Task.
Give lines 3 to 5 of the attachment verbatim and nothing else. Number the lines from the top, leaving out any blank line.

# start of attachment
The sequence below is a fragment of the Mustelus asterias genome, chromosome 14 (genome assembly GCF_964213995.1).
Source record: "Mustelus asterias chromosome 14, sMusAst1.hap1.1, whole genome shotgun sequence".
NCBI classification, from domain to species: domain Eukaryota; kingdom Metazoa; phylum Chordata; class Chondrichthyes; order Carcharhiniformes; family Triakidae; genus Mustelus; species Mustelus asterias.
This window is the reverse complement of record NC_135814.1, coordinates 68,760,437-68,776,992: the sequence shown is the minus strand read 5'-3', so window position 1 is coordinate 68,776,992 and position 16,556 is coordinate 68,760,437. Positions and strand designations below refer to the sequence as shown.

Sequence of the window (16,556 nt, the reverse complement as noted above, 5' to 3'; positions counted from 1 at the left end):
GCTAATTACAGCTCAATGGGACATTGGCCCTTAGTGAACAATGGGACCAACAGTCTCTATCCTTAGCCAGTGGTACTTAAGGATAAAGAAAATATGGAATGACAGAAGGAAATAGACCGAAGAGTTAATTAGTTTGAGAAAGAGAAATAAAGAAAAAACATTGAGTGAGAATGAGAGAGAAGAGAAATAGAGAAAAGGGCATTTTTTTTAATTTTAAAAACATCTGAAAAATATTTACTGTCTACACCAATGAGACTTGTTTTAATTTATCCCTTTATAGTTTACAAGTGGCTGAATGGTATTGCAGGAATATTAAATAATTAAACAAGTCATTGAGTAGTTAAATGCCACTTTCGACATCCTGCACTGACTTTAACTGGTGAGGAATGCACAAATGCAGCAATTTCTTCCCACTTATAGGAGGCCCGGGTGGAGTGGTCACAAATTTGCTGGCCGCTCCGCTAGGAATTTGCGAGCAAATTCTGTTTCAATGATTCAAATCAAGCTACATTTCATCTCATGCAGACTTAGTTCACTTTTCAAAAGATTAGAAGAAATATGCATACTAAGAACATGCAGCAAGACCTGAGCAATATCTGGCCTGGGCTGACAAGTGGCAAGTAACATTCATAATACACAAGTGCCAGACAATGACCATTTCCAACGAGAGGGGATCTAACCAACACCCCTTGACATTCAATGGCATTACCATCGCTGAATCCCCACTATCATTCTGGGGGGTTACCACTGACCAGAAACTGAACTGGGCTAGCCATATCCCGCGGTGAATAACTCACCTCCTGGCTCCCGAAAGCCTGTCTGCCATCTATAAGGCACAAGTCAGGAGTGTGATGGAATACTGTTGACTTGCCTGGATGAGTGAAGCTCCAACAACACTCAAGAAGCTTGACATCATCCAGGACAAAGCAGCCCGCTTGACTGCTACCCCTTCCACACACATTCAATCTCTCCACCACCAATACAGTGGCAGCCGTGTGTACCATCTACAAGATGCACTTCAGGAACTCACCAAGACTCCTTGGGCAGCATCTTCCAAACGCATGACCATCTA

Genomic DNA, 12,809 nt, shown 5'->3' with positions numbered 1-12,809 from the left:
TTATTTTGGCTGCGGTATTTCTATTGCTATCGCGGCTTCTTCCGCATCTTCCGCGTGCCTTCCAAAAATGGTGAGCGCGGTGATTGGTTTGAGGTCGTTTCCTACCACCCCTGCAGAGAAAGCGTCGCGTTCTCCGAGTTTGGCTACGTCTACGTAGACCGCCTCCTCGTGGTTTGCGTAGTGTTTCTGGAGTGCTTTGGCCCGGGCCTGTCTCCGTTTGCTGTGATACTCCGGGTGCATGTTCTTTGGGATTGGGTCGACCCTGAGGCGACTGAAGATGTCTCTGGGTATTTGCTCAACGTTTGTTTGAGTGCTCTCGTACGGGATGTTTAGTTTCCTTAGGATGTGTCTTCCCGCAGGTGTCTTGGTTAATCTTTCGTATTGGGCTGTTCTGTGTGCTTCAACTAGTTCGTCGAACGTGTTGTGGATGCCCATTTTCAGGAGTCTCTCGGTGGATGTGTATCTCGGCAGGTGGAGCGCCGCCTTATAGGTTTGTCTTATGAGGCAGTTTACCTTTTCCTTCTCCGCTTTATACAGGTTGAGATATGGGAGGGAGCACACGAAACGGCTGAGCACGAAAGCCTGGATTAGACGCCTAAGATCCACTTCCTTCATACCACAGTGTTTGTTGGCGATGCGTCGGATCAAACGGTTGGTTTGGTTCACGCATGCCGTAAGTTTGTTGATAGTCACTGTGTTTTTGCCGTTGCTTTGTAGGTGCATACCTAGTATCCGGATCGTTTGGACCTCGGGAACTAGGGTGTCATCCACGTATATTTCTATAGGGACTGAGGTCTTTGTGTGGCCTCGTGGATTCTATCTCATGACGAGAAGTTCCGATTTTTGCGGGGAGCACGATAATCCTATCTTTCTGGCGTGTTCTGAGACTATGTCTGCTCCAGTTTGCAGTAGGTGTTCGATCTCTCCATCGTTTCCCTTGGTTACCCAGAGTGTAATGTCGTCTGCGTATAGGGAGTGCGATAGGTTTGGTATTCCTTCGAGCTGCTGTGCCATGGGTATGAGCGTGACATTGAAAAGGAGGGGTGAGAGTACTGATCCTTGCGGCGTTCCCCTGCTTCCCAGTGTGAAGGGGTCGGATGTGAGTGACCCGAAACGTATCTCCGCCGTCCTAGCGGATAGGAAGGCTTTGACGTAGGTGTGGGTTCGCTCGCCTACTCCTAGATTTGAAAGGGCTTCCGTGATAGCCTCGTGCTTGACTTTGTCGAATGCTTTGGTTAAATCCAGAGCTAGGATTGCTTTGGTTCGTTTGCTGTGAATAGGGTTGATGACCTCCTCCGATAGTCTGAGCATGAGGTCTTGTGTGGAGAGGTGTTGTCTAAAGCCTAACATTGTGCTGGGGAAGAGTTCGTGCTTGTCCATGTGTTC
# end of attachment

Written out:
NCBI classification, from domain to species: domain Eukaryota; kingdom Metazoa; phylum Chordata; class Chondrichthyes; order Carcharhiniformes; family Triakidae; genus Mustelus; species Mustelus asterias.
This window is the reverse complement of record NC_135814.1, coordinates 68,760,437-68,776,992: the sequence shown is the minus strand read 5'-3', so window position 1 is coordinate 68,776,992 and position 16,556 is coordinate 68,760,437. Positions and strand designations below refer to the sequence as shown.

Sequence of the window (16,556 nt, the reverse complement as noted above, 5' to 3'; positions counted from 1 at the left end):